**Primary source cited in the following blog http://www.washingtonsblog.com/2012/03/charles-lindbergh-sr-86-of-great-depression-economists-on-monetary-reform.html
***http://biblehub.com
****Author Mike Southon makes a compelling case for Christian pacifism in his blog “Constantly Reforming”. Cited here is his study from Every Battle in the Bible https://constantlyreforming.wordpress.com/every-battle-in-the-bible/

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20th Century, History, Logging, Minnesota

Sawmill Workers Strike

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1917
Workers at the Virginia and Rainy Lake Lumber Company sawmill, the largest in the world, strike for higher pay and safer working conditions. Organizers from the radical International Workers of the World spread the strike to the logging camps before police break it up with arrests and force.*

Minnesota’s history of logging in this era is rife with irony. On one hand, it is a shining example of cooperation and productivity.
“The VRL Lumber Co. was the largest on earth producing on average a million board feet of lumber a day seven days a week. Production on such a vast scale required an enormous supply of virgin white and red pine harvesting a total of four billion board feet over a 20 year period.**

On the other hand it was pitifully negligent in its care for its workers’ health and well-being.
“Toilet facilities were primitive in the extreme. Privies were no more than shallow, open pits with a roof and some poles for seats. Excrement was only rarely treated with lime or even covered with dirt. State inspectors repeatedly and despairingly observed that “there seems to prevail an idea that toilet facilities in a camp are superfluous.””
Safety precautions were ignored, too. Engaged in strenuous manual labor with lethal tools in frigid weather, lumberjacks had an extremely high accident rate. Although immediate first aid was therefore the jacks’ greatest medical need, a survey of logging
camps several years before the strike revealed that “in none . . . were there any facilities for giving first aid to the injured.”**

Below is the an eye-witness testimony regarding the ‘jacks accommodations.
“Prospects of a major IWW walkout were enhanced, however, by the working and living conditions of the lumberjacks. Typically, jacks lived in rough-cut lumber shanties. A bunkhouse 30 feet by 80 feet by 11 feet would house anywhere from 60 to 90 men in rows of double-decked wooden bunks lining each wall. Each individual bed with its mattress of loose straw slept two men. Each jack received two or three woolen blankets from the camp (sheets were unknown). The turnover was so high that four or five men might easily use the same blankets each season.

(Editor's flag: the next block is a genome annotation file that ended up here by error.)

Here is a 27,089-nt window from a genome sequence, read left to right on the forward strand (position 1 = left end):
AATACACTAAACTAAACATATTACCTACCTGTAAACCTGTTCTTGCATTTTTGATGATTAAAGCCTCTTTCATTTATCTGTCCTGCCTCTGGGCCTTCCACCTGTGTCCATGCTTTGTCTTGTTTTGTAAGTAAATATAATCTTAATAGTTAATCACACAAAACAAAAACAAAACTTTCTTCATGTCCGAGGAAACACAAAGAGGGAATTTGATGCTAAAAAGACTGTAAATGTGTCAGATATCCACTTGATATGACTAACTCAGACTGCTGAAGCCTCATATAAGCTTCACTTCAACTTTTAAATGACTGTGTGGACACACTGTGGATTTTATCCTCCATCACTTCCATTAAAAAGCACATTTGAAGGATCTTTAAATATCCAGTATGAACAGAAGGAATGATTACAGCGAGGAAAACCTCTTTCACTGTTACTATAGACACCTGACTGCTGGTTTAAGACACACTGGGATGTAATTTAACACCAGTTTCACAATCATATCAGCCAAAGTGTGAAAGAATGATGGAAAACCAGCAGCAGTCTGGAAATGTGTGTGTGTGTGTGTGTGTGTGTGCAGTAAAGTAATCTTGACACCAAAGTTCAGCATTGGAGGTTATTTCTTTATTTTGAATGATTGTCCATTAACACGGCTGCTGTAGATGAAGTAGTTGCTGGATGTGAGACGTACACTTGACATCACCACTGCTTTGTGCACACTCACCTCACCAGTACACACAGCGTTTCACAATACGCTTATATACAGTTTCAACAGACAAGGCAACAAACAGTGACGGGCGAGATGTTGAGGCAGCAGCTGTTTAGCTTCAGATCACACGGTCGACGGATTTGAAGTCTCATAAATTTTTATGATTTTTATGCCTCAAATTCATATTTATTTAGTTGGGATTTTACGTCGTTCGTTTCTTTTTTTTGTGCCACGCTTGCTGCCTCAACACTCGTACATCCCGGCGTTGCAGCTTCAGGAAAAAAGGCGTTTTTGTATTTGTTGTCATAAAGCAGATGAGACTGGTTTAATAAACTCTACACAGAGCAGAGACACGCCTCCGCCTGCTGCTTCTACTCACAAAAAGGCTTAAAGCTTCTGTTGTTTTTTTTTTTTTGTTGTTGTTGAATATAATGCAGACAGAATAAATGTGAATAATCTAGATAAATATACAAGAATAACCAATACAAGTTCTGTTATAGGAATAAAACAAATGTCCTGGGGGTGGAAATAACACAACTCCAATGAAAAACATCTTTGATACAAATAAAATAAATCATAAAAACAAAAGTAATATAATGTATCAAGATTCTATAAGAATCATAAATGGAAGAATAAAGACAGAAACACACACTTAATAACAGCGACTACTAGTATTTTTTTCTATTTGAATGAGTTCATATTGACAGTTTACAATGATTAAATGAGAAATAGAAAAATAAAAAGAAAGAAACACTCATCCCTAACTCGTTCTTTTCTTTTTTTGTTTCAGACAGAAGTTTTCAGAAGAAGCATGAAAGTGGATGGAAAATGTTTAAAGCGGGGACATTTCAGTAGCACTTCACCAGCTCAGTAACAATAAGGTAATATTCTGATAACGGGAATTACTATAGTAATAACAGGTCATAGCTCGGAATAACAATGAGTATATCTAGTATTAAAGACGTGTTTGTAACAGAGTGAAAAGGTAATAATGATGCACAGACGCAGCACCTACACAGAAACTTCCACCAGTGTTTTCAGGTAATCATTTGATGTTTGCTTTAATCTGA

Virtually all the beds, blankets, and men were infested with lice. In 1914 inspectors from the State Department of Labor and Industries observed that “the conditions under which the men were housed made it impossible for men to keep their bodies free from vermin.”

Bunkhouses were ventilated only by doors at each cud and one or two small skylights in the roof. One or perhaps two iron stoves, kept fired all night, provided heat. The poor ventilation compounded sanitary problems.

The men worked 11-hour days in the cold northern Minnesota winter and generally wore two or three sets of underwear in addition to their outer garments. The combination of wet snow and hard labor soaked the jacks’ clothes every day, but the men were without washing facilities either for themselves or what they wore.

Since most of them put on all the clothing they owned, dozens of sets of wet-from-sweat clothes hung near the stove every night to dry for the next day. The steam from the clothing joined the stench of tightly-packed, unwashed bodies in the bunkhouse, prompting one Wobbly to comment that “the bunk houses in which the lumber jacks sleep are enough to gag a skunk.” Testimony of Jay Hall; Sixteenth Biennial Report, p. 117; Boose, in International Socialist Review, 14:414**

“Chronology
December 24, 1916
Timber mill workers at the Virginia and Rainy Lake Lumber Company draw up a list of demands.
December 26, 1916
Workers present their demands to the superintendent of manufacturing, Chester R. Rogers.
December 27, 1916
Mill workers decide to go ahead with the strike.
December 28, 1916
Pickets begin at the company’s gates. One thousand workers go on strike. Flying squads (IWW messengers) head north to lumber camps.
January 1, 1917
One thousand lumberjacks walk out of the camps.
January 2, 1917
A thousand more lumberjacks strike. Lumberjacks are banished from Virginia, Minnesota.